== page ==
The airlines and their trade association, Air Transport Association of America – now known as Airlines for America – had challenged the legality of the EU’s Aviation Directive in May, claiming it infringed international law and the EU-U.S. open skies agreement.
But yesterday’s ruling by the Court of Justice of the European Union means the EU’s Aviation Directive, which includes aviation emissions within the European Emissions Trading System, will come into effect, as planned, in January 2012. It is currently the world’s only mandatory program to address emissions from aviation.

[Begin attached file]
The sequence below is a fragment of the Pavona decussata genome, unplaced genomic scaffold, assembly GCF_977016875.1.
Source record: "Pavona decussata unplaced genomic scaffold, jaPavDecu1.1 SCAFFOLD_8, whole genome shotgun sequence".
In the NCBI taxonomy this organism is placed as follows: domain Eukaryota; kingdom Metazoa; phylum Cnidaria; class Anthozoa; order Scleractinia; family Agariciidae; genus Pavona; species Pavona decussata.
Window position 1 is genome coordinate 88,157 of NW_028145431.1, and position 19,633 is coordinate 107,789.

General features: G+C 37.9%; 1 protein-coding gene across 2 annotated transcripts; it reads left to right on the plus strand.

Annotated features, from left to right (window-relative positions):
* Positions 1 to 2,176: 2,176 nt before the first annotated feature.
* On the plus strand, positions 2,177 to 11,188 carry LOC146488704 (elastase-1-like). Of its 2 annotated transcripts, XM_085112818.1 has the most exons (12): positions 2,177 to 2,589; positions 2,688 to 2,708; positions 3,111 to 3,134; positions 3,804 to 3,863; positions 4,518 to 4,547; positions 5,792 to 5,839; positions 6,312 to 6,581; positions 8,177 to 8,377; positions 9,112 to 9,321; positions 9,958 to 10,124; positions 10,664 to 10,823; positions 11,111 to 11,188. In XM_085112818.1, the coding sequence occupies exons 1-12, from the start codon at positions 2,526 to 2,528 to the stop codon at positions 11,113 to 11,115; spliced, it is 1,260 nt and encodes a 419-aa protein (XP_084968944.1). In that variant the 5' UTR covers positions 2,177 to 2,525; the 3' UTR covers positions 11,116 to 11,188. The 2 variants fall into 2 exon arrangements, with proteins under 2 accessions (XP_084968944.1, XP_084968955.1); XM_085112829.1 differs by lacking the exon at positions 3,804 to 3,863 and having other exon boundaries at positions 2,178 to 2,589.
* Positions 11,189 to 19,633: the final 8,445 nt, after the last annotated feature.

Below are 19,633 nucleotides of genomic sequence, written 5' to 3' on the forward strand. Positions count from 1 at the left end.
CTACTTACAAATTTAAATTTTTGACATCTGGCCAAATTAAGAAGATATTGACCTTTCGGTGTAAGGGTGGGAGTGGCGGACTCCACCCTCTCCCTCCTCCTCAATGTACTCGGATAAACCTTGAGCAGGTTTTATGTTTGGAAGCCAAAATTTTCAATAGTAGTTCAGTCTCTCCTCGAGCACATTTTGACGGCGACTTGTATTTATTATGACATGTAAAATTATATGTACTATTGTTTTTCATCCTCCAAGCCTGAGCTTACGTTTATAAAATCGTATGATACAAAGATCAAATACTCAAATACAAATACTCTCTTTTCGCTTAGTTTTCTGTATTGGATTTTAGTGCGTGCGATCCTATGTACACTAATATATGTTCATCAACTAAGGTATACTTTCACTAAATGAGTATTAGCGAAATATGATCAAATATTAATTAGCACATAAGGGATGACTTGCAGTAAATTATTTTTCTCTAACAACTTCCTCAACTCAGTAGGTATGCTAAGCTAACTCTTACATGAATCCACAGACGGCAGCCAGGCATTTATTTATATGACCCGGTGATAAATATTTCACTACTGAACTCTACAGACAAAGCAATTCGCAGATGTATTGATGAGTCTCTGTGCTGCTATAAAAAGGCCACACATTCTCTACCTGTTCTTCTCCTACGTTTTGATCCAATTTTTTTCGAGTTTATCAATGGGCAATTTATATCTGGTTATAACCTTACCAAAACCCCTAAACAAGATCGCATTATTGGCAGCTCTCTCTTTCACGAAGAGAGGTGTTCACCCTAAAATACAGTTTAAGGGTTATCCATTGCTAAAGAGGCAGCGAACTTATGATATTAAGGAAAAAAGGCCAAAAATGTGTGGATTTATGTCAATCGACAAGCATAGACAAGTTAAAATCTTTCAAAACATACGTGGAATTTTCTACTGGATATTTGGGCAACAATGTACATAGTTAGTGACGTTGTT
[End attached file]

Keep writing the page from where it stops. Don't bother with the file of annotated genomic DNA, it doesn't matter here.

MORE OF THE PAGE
Environmental groups have hailed the ruling. Earthjustice called it “an important victory for the planet” while the WWF-UK labeled the airlines “Scrooges” for trying to circumvent the continent’s nascent carbon trading scheme.
The global business community has reacted with less elation. Rating agency Fitch has suggested the ruling could result in a trade war between the U.S. and EU. While delivery giant UPS is threatening to reroute flights to cut the costs it has to pay under the Directive, reports the Wall Street Journal.
The president of UPS Airlines has suggested that it could, for example, route flights between its hubs in Hong Kong and Cologne, Germany, via Mumbai, India, and only owe for carbon permits for the Mumbai-Cologne leg of the trip. Such a move would cut UPS’ permit costs by a quarter, but increase the journey’s total length by 900 miles and the carbon emissions associated with it by a third, the Journal reports.